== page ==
Isabel Diaz Ayuso’s amazing success in the elections in Madrid, where he added to the role of the People’s Party in the war, and a lesson for the middle-class European parties who are struggling to extend their calling.
The firefighter has also bolstered the PP, a party that two years ago won a humiliating election, voting for the Ciudadanos independence party and the far left in Vox.
The working leader of the Madrid region carried out a public campaign that angered the people with coronavirus restrictions imposed by the Socialist-led government.
As opponents of the 42-year-old tried to call him Donald Trump of Spain in cahoots and right, his ability to vote surprised some Europeans.
“She speaks directly in a clear way,” said Tomi Huhtanen, executive director of the Wilfried Martens Center for European Study, senior vice president of the European People’s Party. “Sounds good.”
Diaz AyusoThis week’s election victory was a highlight for Europe’s right-wing parties as well as the Christian Democrat parties, whose problem will be a major issue in the crucial election year.
“Everyone has been talking about the decline of democracy, but I would say that the problems of Christian Democracy are the worst,” said Jan-Werner Müller, a professor of political science at Princeton University. “When you ask what Christian Democracy stands for most people don’t know.”
The German Democrats followed the Greens in the by-elections in September, while the CDU appeared to be uninterested in the leadership of Armin Laschet, who wants to replace Angela Merkel as chancellor.
The party is disbanded if it joins Germany’s right-wing party in the region, forcing growing east of the country to resign. clean cordon as opposed to an alliance.
In France, the central Republicans on the right are chaos after their Provence-Alpes-Côte d’Azur title they released a list of candidates for President Emmanuel Macron’s party in next month’s elections.
Obviously, it was a real right-handed attempt. But many Republicans are skeptical of Macron, who has moved to the right by law, in a bid to weaken them ahead of next year’s race when his chances of being re-elected lie in a rematch with the far-right leader Marine Le Pen.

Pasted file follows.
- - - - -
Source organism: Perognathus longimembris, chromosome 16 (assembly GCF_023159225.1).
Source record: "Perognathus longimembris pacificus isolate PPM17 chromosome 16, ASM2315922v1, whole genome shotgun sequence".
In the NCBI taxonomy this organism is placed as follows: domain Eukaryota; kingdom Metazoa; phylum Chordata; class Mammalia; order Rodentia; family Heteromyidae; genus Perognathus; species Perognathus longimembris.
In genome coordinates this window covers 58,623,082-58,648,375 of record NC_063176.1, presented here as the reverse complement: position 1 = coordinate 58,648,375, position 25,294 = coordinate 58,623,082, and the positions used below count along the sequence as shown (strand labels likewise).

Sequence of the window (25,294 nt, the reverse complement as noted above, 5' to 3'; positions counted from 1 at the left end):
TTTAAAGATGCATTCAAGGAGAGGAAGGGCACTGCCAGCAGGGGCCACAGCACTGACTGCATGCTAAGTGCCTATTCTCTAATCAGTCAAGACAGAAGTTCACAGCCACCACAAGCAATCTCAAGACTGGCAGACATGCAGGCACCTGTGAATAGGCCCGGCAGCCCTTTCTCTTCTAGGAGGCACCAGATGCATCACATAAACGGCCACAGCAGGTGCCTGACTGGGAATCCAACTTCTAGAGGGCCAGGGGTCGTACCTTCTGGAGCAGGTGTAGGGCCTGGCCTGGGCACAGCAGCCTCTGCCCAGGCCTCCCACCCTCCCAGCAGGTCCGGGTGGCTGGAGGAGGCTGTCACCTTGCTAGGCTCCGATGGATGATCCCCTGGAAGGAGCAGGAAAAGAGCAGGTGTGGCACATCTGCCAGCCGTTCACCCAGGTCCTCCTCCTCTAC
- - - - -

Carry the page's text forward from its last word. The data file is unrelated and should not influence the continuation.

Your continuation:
Xavier Bertrand, Republican president-elect, described Macron as a “cold-blooded, destructive reader”, in interview last week with Le Figaro newspaper.
In Italy, Forza Italia is a shadow of what it already had, voting at only 7%. He was transformed into a major government party on the right by the Nationalist League.
Matteo Salvini, the leader of the League, recently moved to the area, reducing Euroscepticism and supporting the government of Mario Draghi, a former European Central Bank chief.
This alliance is also at risk of becoming extinct to get out with a party to his right, the Italian Brethren. The future of the Draghi government could depend on Salvini, one of Europe’s first politicians to praise Díaz Ayuso’s victory.
The middle-right crisis, surprisingly, comes as a public opinion in Europe seems to be moving to the right. A learning The well-meaning Fondation Pour L’Innovation Politique found that 39% of voters in France, Germany, Italy and the UK put themselves on the right, compared to 27% on the left and 20% in the middle.
But, with the exception of the well-known British Conservatives, who made it great benefits local elections this week even though they have been in power for ten years, the main parties are struggling to articulate this, unlike their real rivals on the right.
“All political parties are opposed by political activists who are able to promote other issues that are not at stake, such as emigration, European integration, anti-Islam and the liberation of Christianity,” said Catherine de Vries, a professor of political science at Bocconi University. “It’s difficult for the middle-right because these issues often divide their cultural connection.”
The recurring theme will be how major European parties view their history by working with the “opposition parties” on the right, says Fabio Wolkenstein, an assistant professor at Aarhus University. “Only a few countries and a few will work clean cordon [against the far-right] you will see it in Germany, ”he added.
Díaz Ayuso said he was open to control with Vox – although his party ruled it out of alliance – but did very well to run Madrid without a common alliance.
Its title of the “Freedom” competition to earn money and enjoy a well-known nightly life against the demands of an oppressive government, the left was played well by working voters and well-treated PP supporters.
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“This was a hit-and-run decision,” said Camino Mortera-Martinez, of the Center for European Reform, who thinks it would be difficult to start again in Spain, not in Europe. “Díaz Ayuso’s ideology destroyed the parties. It was a crossroads if it never existed.”
José Ignacio Torreblanca, head of Madrid’s office at the European Council on Foreign Relations, said that even on the left he tried to paint Díaz Ayuso as Trump “with a strong Reaganite, capable of uttering banal words and attracting the attention of the tired and troubled people”.
“They know that traditionally there is a deep tension between PP and Vox,” he said, referring to climate change and same-sex marriage as examples.
Torreblanca also said that although he was favored by the more liberal voters, his election came as a result of Ciudadanos’ fall. Spanish independence is now divided into two, not three.
“His success has led to a combination of rights. But he has not eliminated Vox. So the problem is still there,” he said.